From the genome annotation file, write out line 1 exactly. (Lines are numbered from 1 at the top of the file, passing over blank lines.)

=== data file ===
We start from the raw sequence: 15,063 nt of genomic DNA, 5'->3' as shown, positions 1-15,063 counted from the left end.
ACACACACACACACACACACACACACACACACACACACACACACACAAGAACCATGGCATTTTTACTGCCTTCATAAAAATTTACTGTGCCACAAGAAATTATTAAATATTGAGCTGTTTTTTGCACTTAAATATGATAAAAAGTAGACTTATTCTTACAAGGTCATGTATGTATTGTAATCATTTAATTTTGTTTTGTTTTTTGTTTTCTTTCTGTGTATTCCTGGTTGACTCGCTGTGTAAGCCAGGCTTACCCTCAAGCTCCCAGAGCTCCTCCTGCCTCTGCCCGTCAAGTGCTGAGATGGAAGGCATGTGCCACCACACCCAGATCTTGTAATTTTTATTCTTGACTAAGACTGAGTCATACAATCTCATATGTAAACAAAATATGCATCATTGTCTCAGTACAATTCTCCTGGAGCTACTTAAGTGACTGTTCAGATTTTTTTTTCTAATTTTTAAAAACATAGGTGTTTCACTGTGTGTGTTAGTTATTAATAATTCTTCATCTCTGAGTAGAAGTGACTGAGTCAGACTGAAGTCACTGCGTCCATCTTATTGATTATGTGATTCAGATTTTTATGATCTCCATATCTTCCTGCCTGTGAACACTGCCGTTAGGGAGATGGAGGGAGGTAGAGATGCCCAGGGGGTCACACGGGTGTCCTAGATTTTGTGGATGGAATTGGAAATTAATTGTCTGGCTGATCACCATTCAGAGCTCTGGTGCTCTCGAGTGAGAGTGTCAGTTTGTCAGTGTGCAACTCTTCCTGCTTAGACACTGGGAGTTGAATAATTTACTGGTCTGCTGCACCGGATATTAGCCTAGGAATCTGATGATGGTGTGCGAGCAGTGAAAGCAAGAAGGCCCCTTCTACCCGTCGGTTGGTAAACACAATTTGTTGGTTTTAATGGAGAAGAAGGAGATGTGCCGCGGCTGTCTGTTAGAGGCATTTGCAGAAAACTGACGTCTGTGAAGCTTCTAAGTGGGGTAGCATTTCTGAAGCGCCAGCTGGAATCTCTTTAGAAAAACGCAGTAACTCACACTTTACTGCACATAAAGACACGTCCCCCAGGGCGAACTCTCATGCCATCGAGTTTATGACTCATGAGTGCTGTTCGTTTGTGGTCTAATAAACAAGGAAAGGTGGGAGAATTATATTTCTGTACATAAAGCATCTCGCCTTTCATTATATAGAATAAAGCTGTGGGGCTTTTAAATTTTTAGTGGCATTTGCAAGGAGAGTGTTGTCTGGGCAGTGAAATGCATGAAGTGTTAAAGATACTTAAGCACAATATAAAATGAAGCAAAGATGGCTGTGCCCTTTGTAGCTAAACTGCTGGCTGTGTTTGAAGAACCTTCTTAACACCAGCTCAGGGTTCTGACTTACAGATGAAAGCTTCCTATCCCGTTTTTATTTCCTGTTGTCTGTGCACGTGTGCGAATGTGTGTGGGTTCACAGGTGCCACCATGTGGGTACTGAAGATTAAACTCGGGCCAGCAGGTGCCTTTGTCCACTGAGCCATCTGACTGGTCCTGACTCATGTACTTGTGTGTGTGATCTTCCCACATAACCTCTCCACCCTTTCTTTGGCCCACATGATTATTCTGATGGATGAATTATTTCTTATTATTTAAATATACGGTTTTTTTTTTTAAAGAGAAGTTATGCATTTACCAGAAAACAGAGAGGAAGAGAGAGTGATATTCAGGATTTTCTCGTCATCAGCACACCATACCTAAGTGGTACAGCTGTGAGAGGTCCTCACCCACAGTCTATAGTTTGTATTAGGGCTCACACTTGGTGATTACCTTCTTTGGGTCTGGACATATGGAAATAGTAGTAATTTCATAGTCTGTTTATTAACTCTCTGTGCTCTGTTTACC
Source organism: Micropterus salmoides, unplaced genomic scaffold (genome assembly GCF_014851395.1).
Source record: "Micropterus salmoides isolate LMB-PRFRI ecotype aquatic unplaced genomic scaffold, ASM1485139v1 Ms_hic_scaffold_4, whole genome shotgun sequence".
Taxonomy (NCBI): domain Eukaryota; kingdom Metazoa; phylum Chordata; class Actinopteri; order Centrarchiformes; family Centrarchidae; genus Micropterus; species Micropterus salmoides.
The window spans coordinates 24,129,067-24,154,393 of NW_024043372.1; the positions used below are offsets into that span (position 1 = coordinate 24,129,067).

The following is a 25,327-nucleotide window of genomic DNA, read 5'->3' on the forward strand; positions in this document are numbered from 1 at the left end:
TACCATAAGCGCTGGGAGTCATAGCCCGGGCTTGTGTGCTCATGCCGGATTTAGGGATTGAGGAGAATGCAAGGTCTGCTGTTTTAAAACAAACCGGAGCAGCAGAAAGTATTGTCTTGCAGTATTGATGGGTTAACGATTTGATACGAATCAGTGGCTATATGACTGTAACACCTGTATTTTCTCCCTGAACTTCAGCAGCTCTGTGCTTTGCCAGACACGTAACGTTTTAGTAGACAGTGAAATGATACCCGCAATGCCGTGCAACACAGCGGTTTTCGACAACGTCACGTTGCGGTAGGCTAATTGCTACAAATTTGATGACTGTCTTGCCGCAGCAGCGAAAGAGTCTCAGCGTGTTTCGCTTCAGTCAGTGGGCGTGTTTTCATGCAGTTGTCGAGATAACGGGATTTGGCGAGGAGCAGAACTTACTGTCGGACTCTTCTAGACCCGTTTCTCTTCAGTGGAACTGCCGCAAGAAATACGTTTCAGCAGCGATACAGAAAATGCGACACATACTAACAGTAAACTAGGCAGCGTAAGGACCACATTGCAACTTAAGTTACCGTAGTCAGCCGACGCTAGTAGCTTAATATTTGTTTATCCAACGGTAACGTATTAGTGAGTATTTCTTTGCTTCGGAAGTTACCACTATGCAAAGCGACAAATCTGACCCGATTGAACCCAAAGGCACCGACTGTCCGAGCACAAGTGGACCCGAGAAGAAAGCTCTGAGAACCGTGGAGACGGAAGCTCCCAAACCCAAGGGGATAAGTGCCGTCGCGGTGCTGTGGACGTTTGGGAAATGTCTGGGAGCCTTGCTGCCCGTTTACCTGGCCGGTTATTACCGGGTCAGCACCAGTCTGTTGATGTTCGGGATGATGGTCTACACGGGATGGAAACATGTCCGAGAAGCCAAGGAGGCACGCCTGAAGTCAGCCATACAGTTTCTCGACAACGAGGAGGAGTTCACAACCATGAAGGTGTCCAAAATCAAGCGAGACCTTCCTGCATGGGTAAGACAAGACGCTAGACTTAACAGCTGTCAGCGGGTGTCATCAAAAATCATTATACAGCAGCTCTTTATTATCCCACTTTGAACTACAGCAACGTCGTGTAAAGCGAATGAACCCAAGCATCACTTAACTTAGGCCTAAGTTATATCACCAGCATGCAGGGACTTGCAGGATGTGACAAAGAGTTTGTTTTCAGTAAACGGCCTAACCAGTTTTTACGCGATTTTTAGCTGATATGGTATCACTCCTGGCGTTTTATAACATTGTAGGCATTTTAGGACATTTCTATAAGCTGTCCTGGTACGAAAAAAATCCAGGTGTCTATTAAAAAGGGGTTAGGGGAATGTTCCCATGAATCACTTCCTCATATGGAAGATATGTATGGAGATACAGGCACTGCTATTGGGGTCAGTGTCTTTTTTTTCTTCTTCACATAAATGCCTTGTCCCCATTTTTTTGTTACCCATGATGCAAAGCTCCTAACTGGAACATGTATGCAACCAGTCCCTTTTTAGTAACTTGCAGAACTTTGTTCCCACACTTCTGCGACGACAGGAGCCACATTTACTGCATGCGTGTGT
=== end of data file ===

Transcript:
We start from the raw sequence: 15,063 nt of genomic DNA, 5'->3' as shown, positions 1-15,063 counted from the left end.